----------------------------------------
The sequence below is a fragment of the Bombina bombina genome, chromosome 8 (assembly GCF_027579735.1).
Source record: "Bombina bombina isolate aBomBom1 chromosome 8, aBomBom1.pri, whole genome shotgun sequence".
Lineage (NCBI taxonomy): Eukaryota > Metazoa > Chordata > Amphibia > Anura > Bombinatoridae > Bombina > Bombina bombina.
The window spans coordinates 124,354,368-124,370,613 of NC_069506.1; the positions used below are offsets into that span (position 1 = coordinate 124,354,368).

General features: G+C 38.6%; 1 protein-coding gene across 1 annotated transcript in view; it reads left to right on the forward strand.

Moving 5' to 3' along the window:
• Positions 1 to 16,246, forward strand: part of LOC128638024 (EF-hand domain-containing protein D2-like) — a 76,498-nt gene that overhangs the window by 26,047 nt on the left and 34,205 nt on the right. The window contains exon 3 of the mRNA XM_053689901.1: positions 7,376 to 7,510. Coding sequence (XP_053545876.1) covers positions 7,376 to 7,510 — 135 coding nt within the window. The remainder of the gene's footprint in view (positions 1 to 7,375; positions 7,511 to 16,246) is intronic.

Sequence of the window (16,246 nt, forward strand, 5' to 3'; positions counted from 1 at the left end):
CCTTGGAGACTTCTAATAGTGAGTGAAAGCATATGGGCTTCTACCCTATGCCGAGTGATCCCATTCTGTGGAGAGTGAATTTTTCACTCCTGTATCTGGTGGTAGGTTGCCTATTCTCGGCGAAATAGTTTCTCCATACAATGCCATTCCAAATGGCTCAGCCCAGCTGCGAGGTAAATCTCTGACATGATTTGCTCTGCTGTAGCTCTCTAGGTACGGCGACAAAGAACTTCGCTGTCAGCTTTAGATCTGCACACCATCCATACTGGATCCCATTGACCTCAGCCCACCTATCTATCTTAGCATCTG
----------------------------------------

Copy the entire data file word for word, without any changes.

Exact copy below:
The sequence below is a fragment of the Bombina bombina genome, chromosome 8 (assembly GCF_027579735.1).
Source record: "Bombina bombina isolate aBomBom1 chromosome 8, aBomBom1.pri, whole genome shotgun sequence".
Lineage (NCBI taxonomy): Eukaryota > Metazoa > Chordata > Amphibia > Anura > Bombinatoridae > Bombina > Bombina bombina.
The window spans coordinates 124,354,368-124,370,613 of NC_069506.1; the positions used below are offsets into that span (position 1 = coordinate 124,354,368).

General features: G+C 38.6%; 1 protein-coding gene across 1 annotated transcript in view; it reads left to right on the forward strand.

Moving 5' to 3' along the window:
• Positions 1 to 16,246, forward strand: part of LOC128638024 (EF-hand domain-containing protein D2-like) — a 76,498-nt gene that overhangs the window by 26,047 nt on the left and 34,205 nt on the right. The window contains exon 3 of the mRNA XM_053689901.1: positions 7,376 to 7,510. Coding sequence (XP_053545876.1) covers positions 7,376 to 7,510 — 135 coding nt within the window. The remainder of the gene's footprint in view (positions 1 to 7,375; positions 7,511 to 16,246) is intronic.

Sequence of the window (16,246 nt, forward strand, 5' to 3'; positions counted from 1 at the left end):
CCTTGGAGACTTCTAATAGTGAGTGAAAGCATATGGGCTTCTACCCTATGCCGAGTGATCCCATTCTGTGGAGAGTGAATTTTTCACTCCTGTATCTGGTGGTAGGTTGCCTATTCTCGGCGAAATAGTTTCTCCATACAATGCCATTCCAAATGGCTCAGCCCAGCTGCGAGGTAAATCTCTGACATGATTTGCTCTGCTGTAGCTCTCTAGGTACGGCGACAAAGAACTTCGCTGTCAGCTTTAGATCTGCACACCATCCATACTGGATCCCATTGACCTCAGCCCACCTATCTATCTTAGCATCTG